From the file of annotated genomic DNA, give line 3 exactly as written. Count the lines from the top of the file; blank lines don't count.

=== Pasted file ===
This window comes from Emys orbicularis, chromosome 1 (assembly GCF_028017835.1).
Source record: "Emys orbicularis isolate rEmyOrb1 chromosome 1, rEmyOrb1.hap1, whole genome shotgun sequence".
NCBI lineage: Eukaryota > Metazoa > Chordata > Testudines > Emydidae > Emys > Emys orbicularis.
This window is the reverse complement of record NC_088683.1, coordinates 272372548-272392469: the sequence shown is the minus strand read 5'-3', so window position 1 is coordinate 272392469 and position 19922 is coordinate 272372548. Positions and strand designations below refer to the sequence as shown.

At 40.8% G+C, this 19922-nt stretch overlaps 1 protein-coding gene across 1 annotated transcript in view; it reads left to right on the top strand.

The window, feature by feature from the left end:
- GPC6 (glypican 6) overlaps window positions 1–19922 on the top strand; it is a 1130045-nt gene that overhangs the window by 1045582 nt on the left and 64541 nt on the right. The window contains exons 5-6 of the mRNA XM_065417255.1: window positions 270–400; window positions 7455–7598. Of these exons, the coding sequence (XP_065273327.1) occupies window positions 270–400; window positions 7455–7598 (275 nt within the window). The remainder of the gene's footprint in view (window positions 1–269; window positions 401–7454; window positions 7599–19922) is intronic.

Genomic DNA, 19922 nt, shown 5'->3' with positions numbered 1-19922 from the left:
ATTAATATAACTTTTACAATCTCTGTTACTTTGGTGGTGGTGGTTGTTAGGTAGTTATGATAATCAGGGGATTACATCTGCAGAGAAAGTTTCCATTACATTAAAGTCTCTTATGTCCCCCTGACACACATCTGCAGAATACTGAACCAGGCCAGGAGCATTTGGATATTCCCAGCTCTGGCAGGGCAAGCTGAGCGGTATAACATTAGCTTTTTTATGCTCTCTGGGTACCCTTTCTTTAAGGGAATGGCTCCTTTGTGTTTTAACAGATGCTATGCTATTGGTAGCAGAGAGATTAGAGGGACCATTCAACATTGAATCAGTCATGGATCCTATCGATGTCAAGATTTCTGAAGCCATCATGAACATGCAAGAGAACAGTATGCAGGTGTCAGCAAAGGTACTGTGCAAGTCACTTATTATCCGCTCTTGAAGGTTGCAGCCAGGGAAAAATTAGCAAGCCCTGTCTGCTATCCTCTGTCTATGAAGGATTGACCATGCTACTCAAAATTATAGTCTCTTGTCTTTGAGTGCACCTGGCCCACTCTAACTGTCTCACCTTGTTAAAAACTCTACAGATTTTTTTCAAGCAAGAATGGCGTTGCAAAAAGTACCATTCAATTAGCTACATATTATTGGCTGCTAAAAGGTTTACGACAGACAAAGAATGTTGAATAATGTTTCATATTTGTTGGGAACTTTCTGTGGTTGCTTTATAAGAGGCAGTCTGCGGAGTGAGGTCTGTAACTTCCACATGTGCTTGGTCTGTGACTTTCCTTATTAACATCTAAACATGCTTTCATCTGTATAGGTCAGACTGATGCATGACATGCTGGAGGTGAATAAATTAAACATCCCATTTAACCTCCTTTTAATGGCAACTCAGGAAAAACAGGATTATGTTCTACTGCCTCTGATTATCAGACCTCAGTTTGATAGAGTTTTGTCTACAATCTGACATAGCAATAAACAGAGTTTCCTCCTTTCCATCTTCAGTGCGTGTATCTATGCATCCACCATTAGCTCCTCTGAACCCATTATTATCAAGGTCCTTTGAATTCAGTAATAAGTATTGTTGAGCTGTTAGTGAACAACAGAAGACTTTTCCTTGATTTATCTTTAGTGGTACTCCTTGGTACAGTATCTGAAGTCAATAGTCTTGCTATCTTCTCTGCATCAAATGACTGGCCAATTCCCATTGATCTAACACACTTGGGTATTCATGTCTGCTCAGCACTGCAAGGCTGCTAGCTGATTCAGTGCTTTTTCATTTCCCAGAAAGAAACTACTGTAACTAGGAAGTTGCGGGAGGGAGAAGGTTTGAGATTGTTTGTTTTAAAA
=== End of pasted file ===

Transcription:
NCBI lineage: Eukaryota > Metazoa > Chordata > Testudines > Emydidae > Emys > Emys orbicularis.